Children’s fairy tales have taken a new drift with the film The House with a Clock in Its Walls. Packed with exciting action adventure, the movie, based on the book by John Bellairs, envisions the story with an incredible amount of CGI. You could almost call the film animated, but that’s a good thing here as things go bump in the night, magic forms the basis, and solving the mystery becomes the prominent focus for older youngsters. Orphaned due to a car crash that took his parents, young Lewis Barnavelt (Owen Vaccaro) gets invited to live at his Uncle Jonathan’s (Jack Black) magical mansion. He’s a bit fearful of the old house with its grand stairway and many mysterious rooms, but Lewis sort of likes the flamboyance of the magician turned warlock. There he’s introduced to Jonathan’s neighbor and best friend Florence Zimmerman (Cate Blanchett), who assures Jonathan that he will enjoy living with his uncle.
Uncle Jonathan has only one rule for Lewis: he mustn’t open a special cupboard, ever. Things go well for Lewis until it’s time he attend the local middle school. There he’s the odd man out, as cliques have formed between the boys long before he came there. Surprises abound his new life, and when he helps Tarby (Sunny Suljic), one of the school kids running for class President, he feels he’s finally made a friend. But things are not what they seem to be, and it leads to Lewis breaking the one rule he had promised he wouldn’t.
Director Eli Roth moves the plot along at a fast clip, introducing all the main characters and creating a lot of adventure at every turn at the big house. He takes some of the comedy to the school, showing Lewis’s inability in sports, his awkwardness, and learning valuable life lessons. But most of the fun comes with the old mansion and his Uncle Jonathan, who wants Lewis to accept the things he cannot see and believe the things he does see. Topping off the film with a wild and wacky ending that involves the clock in the wall makes for a lot of enjoyment for youngsters and the young at heart.
In the role of Lewis, Owen Vaccaro gives a very good performance that makes his character work. He’s wide-eyed from the start, adventurous midway through the film, and in the finale he becomes the brave kid who doesn’t give in or give up to Isaac Izard (Kyle MacLachian), the meanest adversary he would ever face. You may have seen Owen in Daddy’s Home 1 & 2 as Dylan.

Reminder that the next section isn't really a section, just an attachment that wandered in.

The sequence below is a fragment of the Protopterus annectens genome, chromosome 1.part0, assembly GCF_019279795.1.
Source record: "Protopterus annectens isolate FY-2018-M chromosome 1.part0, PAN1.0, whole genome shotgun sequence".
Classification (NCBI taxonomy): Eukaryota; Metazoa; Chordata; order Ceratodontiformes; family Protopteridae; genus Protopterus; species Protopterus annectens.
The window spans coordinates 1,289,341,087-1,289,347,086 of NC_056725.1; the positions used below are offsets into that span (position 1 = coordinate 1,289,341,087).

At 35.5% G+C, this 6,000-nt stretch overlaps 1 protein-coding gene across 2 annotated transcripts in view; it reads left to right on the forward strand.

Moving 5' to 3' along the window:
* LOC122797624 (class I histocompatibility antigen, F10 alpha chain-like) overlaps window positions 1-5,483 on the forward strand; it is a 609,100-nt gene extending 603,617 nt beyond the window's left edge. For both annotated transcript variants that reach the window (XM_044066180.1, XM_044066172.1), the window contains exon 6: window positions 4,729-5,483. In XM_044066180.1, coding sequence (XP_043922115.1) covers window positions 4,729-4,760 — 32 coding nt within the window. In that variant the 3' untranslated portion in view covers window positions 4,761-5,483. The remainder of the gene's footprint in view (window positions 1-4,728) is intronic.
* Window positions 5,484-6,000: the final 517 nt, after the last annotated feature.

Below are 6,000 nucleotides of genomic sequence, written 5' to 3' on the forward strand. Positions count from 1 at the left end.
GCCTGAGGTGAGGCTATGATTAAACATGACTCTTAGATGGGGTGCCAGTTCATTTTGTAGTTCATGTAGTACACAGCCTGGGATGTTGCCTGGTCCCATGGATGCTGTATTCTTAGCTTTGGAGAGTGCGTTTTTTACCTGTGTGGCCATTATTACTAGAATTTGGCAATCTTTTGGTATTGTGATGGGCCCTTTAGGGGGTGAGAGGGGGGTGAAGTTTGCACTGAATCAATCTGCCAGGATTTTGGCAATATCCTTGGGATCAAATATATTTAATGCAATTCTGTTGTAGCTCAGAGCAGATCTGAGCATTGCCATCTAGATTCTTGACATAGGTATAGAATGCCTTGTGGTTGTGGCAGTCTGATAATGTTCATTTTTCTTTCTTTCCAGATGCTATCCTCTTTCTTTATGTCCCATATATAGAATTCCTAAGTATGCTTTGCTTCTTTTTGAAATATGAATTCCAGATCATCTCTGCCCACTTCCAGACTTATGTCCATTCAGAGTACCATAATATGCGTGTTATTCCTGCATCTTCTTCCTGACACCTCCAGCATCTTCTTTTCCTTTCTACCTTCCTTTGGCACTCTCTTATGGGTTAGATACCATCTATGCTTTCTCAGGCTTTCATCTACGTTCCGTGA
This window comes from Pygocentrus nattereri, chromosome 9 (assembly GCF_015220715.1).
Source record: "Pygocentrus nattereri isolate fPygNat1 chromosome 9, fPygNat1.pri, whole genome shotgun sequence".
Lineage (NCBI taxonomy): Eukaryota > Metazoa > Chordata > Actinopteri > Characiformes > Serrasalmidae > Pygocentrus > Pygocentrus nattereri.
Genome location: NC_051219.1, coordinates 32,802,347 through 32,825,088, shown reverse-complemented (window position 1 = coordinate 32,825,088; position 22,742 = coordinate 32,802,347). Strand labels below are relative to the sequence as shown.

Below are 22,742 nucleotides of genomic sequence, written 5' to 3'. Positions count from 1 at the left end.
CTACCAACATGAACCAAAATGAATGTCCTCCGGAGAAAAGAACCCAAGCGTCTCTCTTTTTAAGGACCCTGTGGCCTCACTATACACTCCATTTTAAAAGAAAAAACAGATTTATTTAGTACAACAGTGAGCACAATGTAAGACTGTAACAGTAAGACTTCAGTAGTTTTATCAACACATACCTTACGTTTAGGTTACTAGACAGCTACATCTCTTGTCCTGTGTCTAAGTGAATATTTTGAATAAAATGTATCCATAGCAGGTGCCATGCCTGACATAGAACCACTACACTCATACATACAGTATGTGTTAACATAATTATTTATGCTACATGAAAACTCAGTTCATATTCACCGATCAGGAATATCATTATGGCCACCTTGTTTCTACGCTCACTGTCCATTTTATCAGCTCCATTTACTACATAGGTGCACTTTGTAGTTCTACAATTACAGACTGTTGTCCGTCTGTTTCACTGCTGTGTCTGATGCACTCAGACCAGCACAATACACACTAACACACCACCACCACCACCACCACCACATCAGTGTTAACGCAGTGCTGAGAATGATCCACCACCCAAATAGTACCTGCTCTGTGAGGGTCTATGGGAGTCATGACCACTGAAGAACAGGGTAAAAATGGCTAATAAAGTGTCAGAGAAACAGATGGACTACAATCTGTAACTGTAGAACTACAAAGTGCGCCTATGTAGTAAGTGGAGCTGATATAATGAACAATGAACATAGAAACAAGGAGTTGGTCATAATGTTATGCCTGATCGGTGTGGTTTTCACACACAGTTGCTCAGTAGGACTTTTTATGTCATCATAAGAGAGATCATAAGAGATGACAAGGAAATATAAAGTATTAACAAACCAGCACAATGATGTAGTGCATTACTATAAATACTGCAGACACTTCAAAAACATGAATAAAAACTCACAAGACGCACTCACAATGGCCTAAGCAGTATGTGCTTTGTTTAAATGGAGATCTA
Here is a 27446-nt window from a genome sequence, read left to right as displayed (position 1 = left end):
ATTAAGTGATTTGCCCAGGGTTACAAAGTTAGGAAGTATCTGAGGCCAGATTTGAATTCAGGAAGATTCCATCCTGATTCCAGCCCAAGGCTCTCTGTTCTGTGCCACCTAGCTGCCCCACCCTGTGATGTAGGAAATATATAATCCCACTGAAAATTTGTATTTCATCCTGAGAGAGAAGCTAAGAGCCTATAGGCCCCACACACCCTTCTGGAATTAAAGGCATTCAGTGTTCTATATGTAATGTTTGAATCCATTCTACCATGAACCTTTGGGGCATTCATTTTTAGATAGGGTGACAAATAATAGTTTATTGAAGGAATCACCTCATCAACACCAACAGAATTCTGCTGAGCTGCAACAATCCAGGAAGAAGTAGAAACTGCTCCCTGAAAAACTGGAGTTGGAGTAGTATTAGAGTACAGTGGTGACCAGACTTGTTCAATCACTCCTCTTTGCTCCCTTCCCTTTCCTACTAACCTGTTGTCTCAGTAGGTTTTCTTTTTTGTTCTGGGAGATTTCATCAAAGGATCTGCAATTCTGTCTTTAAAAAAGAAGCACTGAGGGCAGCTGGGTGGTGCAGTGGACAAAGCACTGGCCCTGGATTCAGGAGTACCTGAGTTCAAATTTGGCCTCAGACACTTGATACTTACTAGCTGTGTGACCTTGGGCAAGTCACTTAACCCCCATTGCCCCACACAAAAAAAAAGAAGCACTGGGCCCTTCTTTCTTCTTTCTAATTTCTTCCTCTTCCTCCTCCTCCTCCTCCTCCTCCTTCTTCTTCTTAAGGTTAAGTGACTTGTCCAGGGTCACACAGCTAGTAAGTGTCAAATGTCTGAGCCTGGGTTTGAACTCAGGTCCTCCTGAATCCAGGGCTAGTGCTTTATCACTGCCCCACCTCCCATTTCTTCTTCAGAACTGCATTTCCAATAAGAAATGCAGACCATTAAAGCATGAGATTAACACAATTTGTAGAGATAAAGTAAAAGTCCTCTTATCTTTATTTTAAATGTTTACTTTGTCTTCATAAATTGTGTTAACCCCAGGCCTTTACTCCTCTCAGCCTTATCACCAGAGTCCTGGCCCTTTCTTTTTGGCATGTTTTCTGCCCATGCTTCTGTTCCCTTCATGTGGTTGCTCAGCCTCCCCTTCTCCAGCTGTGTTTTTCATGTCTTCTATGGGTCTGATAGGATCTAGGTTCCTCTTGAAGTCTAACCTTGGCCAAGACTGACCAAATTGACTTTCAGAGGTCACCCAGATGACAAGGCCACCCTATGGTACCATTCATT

Over-the-top as usual, Jack Black puts his best face forward as the madcap magician/warlock Jonathan Barnavelt. He was ostracized from the family years back because his father did not like him becoming a worthless magician. After a long run in show business, he achieved the supremacy of a warlock, a male witch. Spells are his favorite, and a ball of electricity suits him the best for defense. But when it comes to Lewis, he wants to be the father he no longer has.
The film gets a little spooky at times with strange things appearing out of the walls, paintings that change, and the thing behind special doors. The comedy offsets anything that may be a little scary, and the story gets so engrossing that older kids will enjoy all the magical happenings from start to finish. There’s a massive amount of computer graphics, and the sets are incredible. I’m quite sure that most families will want the Blu-ray when it comes out, but do not miss this on the biggest and best screen you can find at a local theater.
The House with a Clock in Its Walls has been rated PG by the MPAA for thematic elements including sorcery, some action, scary images, rude humor, and language. Being that time of the year with Halloween just around the corner, most kids who have seen films like Monsters Inc. or Goosebumps will welcome this wacky adventure. You may want to show immature children the trailer from the movie so you can gauge their willingness to attend a showing.
A very CGI-jam-packed movie with a LOT of fun things happening. Be cautious when deciding to allow immature children see the film, as it does have some scenes that are inappropriate for youngsters.